# Events

We noted previously that the point of defining experiments and sample spaces is to be able to attach probabilities to the different possible events that can occur. Now it's time to say what we mean by "events". In this section we'll discuss events, how to represent them graphically with Venn diagrams, and how to combine them to create new events.

## What is an event?

*At a first approximation,* we can define an event as follows:

** Rough definition.** Given a sample space \(\Omega\), an

*event*is any subset of \(\Omega\).

## But note...

This definition isn't *quite* correct. To be exactly correct we'd need to invoke the notion of a
* \(\sigma\)-algebra* ("sigma algebra"), but a full discussion is out of scope for an
elementary course on probability theory.

For the curious, the idea behind using a \(\sigma\)-algebra here is to guarantee that every event is "measurable", which in the context of probability theory means that we can assign a probability to any event.

In practice, every set we ever encounter is going to be measurable (non-measurable sets are exotic), so we can get away with thinking of events as arbitrary subsets of \(\Omega\). Just know that this is a slight simplification of the truth.

Let's consider some examples to make things clearer.

## Example: Events for rolling two dice

Here are some possible events when rolling two dice. Note that we're assuming that \(d_1\) and \(d_2\) are integers in the range 1-6.

Description | Set notation |
---|---|

Rolling "snake eyes" (two ones) | \(\{ (1, 1) \} \) |

Rolling "boxcars" (two sixes) | \(\{ (6, 6) \} \) |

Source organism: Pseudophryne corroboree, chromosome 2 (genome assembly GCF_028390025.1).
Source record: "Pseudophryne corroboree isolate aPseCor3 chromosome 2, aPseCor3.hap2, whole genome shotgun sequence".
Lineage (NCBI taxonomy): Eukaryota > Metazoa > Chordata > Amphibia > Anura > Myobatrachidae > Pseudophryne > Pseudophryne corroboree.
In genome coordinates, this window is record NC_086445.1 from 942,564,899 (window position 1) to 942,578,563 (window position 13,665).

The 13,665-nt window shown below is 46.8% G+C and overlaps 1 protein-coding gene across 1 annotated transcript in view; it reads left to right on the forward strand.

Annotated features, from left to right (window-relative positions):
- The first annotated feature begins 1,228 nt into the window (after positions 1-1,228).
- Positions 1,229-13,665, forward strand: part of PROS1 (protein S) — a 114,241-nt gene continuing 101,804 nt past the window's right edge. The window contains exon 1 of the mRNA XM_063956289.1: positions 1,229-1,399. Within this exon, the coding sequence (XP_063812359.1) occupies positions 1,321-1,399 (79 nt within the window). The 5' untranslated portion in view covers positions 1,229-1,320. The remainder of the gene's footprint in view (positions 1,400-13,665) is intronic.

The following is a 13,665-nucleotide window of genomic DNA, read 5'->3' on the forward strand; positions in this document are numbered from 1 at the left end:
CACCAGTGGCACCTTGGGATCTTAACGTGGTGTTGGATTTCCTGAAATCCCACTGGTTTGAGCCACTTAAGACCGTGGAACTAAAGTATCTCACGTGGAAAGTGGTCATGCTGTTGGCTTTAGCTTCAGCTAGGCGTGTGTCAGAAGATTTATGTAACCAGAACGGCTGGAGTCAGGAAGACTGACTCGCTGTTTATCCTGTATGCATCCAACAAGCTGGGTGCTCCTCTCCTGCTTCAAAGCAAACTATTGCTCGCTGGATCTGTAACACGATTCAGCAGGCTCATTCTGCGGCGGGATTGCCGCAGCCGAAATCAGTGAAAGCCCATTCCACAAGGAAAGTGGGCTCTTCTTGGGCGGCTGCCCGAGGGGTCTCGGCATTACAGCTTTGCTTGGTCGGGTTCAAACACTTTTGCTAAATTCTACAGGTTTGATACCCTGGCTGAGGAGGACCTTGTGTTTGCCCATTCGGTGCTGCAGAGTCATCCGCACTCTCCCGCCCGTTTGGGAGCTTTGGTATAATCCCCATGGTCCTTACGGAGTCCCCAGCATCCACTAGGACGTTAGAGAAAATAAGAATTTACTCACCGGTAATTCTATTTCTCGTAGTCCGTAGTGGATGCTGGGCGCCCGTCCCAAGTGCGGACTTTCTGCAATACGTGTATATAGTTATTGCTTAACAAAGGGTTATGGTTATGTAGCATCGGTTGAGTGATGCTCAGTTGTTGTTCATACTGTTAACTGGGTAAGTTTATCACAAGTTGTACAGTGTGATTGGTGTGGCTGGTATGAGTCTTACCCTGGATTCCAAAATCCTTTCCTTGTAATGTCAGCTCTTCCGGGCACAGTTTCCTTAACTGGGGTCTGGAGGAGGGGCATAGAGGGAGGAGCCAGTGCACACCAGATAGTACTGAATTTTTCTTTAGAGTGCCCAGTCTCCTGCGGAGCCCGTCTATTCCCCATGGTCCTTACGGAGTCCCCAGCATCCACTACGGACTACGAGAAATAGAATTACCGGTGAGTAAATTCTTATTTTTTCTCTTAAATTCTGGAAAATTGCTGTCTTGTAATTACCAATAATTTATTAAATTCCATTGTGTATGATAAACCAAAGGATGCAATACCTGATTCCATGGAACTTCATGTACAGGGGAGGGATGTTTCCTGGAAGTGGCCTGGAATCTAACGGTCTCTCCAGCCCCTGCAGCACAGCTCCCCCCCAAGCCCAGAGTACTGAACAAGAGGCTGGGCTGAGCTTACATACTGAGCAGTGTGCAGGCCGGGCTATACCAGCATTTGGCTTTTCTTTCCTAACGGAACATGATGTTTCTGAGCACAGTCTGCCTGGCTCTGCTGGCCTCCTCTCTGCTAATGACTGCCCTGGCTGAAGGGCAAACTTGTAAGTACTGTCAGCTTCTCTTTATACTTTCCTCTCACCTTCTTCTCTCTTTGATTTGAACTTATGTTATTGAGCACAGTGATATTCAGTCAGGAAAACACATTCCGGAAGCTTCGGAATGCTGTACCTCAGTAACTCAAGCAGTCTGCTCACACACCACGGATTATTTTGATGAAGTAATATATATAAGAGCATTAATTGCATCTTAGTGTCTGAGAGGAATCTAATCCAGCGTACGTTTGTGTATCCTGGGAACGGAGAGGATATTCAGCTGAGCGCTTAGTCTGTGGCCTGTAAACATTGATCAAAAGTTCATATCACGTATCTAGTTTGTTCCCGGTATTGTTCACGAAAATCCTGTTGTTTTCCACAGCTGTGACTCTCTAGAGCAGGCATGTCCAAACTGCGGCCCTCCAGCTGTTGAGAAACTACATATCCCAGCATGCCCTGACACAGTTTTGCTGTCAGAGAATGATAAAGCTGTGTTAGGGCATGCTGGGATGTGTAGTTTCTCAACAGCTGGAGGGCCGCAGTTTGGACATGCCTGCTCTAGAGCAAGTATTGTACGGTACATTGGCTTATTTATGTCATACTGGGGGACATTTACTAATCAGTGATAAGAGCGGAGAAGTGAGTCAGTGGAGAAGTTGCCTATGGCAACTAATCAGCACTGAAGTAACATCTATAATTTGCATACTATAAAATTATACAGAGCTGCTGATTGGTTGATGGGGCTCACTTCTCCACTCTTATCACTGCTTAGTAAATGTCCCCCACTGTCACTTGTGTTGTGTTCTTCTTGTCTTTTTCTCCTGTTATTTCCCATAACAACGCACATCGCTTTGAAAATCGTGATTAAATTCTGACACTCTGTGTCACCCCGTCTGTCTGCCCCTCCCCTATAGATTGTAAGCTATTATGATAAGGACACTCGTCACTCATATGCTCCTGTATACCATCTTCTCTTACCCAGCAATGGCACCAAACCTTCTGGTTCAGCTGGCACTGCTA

Rolling an even sum | \(\{ (d_1, d_2) \mid d_1 + d_2 \bmod 2 = 0 \}\) |

Rolling a sum of 7 | \(\{ (d_1, d_2) \mid d_1 + d_2 = 7 \}\) |

Rolling the same number on both dice | \(\{ (d_1, d_2) \mid d_1 = d_2 \}\) |

Rolling a sum of 13 | \(\{ (d_1, d_2) \mid d_1 + d_2 = 13 \}\), i.e., \(\varnothing\) |

That last one—rolling a sum of 13—may be surprising. There's no way to do that (i.e., no
outcome yields that event), and so the event is the null set, \(\varnothing\). But the null set is an event,
albeit an *impossible event*. That is, no matter which outcome occurs, the impossible event never
occurs.

## Example: Events for spinning a roulette wheel

Here are some possible events when spinning the roulette wheel:

Description | Set notation |
---|---|

Landing on red | \(\{ 1, 3, 5, 7, 9, 12, 14, 16, 18, 19, 21, 23, 25, 27, 30, 32, 34, 36 \}\) |

Landing on black | \(\{ 2, 4, 6, 8, 10, 11, 13, 15, 17, 20, 22, 24, 26, 28, 29, 31, 33, 35 \}\) |

Landing on 0 or 00 | \(\{ 0, 00 \}\) |

Landing on a number 1-18 | \(\{ p \mid 1 \leq p \leq 18 \}\) |

## Example: Events for drive time to get to the office

For drive times, here are some possible events:

Description | Set notation |
---|---|

Drive time is at least 15 minutes | \(\{ m \in \mathbb{R} \mid m \geq 15 \}\) |

Drive time is at least 15 minutes but less than 30 minutes | \(\{ m \in \mathbb{R} \mid 15 \leq m < 30 \}\) |

Drive time is precisely 4.81727331982 minutes | \(\{ m \in \mathbb{R} \mid m = 4.81727331982 \}\) |